This paper provides a critique of the dominant approach to the study of social capital in political science. Social capital is widely studied in terms of only two variables: general interpersonal trust and formal associational activism. This paper argues that social capital is a multidimensional concept. The measurement of social capital therefore requires a wider range of variables, especially ones that tap into neighbourliness and kin-based networks of association. Trust, especially, is a situational concept, and needs to be analysed in a more nuanced manner. In the South African city of Cape Town, the level of
general interpersonal trust is low, but trust and networks between neighbours are relatively strong. Factor and reliability analyses are used to examine the validity, reliability and independence of different measures of social capital. The application of a multi-dimensional concept of social capital to exploratory data from Cape Town shows that ‘bonding’ forms of social capital appear more widespread than ‘bridging’ forms. This important nuance would not be evident if the standard two-variable approach to social capital was used.
Social capital has generated as much excitement in the social sciences and policy environment as it has ambiguity. It is an exciting topic of study and analysis because it taps into simple facets of life which we can all relate to, such as trusting each other and interacting with others at a sports club or attending a meeting of the parent-teacher association (PTA) at school. Yet, as simple and everyday as these acts of social capital may seem, social capital is said to hold the power to change and sustain entire societies and regimes. The chain reaction argument in favour of social capital works as follows: the more we trust and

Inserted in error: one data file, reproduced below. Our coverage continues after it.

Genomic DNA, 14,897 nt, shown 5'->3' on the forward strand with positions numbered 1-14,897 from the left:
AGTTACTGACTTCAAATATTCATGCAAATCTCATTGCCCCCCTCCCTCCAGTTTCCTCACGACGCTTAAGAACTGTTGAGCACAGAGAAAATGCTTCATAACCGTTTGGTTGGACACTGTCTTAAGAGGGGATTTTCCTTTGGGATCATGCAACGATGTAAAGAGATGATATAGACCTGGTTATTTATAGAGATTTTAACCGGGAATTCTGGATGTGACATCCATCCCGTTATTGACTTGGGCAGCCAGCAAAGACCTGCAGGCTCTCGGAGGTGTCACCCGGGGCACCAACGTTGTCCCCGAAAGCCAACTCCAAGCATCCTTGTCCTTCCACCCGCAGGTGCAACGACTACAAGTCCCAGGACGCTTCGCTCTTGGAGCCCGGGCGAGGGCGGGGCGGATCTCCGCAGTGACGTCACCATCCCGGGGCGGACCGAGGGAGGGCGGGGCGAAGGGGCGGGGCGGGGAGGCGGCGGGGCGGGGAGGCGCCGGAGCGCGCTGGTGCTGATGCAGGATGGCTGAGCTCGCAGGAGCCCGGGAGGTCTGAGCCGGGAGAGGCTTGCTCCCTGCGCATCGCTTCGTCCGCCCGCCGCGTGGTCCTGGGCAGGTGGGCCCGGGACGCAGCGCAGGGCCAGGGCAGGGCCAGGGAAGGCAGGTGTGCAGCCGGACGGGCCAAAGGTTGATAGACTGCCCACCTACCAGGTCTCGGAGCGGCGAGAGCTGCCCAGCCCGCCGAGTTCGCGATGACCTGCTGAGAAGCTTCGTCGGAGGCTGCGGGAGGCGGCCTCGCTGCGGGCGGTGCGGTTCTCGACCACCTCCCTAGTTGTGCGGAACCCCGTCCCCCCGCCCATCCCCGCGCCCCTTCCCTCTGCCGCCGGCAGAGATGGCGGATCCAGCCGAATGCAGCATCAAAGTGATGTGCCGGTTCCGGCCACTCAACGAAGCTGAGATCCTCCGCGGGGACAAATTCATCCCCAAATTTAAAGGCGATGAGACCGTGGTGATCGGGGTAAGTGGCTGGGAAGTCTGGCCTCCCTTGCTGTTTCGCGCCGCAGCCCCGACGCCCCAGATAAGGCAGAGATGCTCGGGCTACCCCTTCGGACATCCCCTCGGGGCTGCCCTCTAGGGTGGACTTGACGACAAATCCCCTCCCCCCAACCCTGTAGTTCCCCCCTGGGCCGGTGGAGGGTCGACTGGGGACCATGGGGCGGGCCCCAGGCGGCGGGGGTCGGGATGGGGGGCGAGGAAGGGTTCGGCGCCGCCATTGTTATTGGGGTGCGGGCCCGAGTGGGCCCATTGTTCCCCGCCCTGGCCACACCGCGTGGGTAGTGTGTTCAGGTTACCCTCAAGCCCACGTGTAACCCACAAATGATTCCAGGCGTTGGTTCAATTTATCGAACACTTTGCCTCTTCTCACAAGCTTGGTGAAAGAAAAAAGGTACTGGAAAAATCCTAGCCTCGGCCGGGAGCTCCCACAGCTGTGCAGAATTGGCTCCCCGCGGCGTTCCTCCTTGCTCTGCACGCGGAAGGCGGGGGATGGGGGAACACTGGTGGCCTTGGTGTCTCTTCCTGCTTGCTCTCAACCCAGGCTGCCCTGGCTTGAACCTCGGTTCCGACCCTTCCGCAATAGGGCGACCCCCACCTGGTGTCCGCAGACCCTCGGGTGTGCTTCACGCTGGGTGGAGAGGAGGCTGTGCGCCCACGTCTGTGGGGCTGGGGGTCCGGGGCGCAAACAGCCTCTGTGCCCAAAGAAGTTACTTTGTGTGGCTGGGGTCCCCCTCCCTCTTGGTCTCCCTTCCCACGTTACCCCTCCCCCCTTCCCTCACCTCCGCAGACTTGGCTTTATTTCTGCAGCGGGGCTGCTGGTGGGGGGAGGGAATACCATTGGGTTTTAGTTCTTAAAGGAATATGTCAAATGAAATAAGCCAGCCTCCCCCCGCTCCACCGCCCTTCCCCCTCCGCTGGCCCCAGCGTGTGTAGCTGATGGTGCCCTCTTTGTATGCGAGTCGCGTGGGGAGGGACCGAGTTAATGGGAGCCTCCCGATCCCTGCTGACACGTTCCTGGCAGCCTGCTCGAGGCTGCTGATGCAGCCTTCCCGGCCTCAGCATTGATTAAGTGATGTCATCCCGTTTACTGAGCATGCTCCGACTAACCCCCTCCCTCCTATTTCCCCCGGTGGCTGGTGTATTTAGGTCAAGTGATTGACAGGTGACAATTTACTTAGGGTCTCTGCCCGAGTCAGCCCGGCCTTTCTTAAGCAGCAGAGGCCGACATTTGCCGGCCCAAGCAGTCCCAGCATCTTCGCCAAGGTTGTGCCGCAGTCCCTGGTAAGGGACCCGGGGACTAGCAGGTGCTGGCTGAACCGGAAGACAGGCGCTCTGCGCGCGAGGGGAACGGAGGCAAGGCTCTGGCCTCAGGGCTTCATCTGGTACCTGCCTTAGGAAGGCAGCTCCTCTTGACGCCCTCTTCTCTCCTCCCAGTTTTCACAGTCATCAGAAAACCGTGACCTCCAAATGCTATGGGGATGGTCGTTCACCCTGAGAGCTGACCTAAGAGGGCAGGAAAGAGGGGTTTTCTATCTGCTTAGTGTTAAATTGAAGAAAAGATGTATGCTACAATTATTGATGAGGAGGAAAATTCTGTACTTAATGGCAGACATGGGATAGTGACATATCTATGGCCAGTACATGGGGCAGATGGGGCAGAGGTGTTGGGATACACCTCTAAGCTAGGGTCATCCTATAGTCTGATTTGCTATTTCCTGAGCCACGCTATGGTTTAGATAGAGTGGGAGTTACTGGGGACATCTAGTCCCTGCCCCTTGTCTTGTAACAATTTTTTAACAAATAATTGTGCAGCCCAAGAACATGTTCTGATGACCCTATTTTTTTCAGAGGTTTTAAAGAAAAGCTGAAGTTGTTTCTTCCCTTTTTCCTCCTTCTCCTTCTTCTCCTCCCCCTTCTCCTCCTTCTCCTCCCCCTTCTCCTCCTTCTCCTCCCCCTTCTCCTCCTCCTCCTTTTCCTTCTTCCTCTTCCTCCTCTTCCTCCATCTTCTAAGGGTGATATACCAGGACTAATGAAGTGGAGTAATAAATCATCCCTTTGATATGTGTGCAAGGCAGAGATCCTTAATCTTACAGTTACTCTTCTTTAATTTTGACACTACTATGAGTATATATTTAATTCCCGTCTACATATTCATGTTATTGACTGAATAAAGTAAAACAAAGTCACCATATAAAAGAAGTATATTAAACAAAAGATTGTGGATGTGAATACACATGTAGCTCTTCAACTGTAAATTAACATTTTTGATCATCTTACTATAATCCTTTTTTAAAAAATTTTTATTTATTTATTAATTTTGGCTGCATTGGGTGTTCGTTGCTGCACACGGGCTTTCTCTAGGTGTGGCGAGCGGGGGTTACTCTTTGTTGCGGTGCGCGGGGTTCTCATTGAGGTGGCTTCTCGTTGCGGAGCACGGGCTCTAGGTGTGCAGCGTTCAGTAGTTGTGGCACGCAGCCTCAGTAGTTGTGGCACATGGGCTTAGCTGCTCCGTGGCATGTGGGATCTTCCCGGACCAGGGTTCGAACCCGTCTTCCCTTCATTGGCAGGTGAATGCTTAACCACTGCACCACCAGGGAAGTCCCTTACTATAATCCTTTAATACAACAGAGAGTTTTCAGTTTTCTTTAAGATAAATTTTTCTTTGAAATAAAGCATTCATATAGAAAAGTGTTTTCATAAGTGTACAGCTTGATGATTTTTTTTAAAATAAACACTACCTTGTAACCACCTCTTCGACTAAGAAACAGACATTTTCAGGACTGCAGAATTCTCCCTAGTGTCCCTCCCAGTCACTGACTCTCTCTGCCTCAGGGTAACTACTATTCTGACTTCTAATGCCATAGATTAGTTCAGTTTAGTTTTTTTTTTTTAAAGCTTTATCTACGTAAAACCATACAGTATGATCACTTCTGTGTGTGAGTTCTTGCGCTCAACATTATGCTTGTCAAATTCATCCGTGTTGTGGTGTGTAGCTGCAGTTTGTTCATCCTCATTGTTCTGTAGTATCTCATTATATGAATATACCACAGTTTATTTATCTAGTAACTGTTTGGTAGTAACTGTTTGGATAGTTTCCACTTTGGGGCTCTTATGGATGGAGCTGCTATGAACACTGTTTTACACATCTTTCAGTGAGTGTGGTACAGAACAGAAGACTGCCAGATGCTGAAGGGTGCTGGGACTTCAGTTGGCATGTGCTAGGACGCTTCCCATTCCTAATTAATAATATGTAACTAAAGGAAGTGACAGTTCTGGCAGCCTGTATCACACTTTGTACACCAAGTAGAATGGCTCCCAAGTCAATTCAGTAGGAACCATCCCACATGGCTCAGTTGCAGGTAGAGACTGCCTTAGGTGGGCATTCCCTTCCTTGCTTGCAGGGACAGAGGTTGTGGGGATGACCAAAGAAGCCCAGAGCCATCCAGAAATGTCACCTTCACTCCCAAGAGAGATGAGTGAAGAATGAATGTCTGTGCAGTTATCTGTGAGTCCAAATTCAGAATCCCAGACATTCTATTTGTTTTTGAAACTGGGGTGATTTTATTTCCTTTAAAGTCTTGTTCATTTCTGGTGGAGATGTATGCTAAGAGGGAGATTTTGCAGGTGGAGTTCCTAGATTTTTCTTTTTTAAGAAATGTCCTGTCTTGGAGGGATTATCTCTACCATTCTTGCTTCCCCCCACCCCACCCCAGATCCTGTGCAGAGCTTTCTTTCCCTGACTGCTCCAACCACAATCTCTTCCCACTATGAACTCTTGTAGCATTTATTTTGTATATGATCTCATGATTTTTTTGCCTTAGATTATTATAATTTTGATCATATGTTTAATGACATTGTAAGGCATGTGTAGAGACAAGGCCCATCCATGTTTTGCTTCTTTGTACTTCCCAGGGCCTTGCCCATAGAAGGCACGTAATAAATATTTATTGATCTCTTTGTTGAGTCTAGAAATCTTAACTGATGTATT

actively engage with others, the more likely we are to co-operate, act tolerantly, embrace the fundamentals of democracy and display the type of civic mindedness which helps democratic institutions flourish and societies prosper. It is the seemingly simple functioning of social capital that makes it equally as ambiguous. Because social capital tends to be vaguely described as something that is everywhere at all times, it is a hard concept to define which raises some very pertinent questions. How do we know social capital when we see it? How can we capture and understand social capital using quantitative research methods? How do we decipher between different types of social capital? Indeed, we need to be able to identify social capital in order to understand its relevance and impact. In the framework of political science, attempts have been made to narrow down social capital both in terms of conceptualisation and operationalisation of the concept, in order to simplify the analysis. The critique
and discussions underpinning this paper is written in relation to these conceptual and operational understandings, which are briefly described below.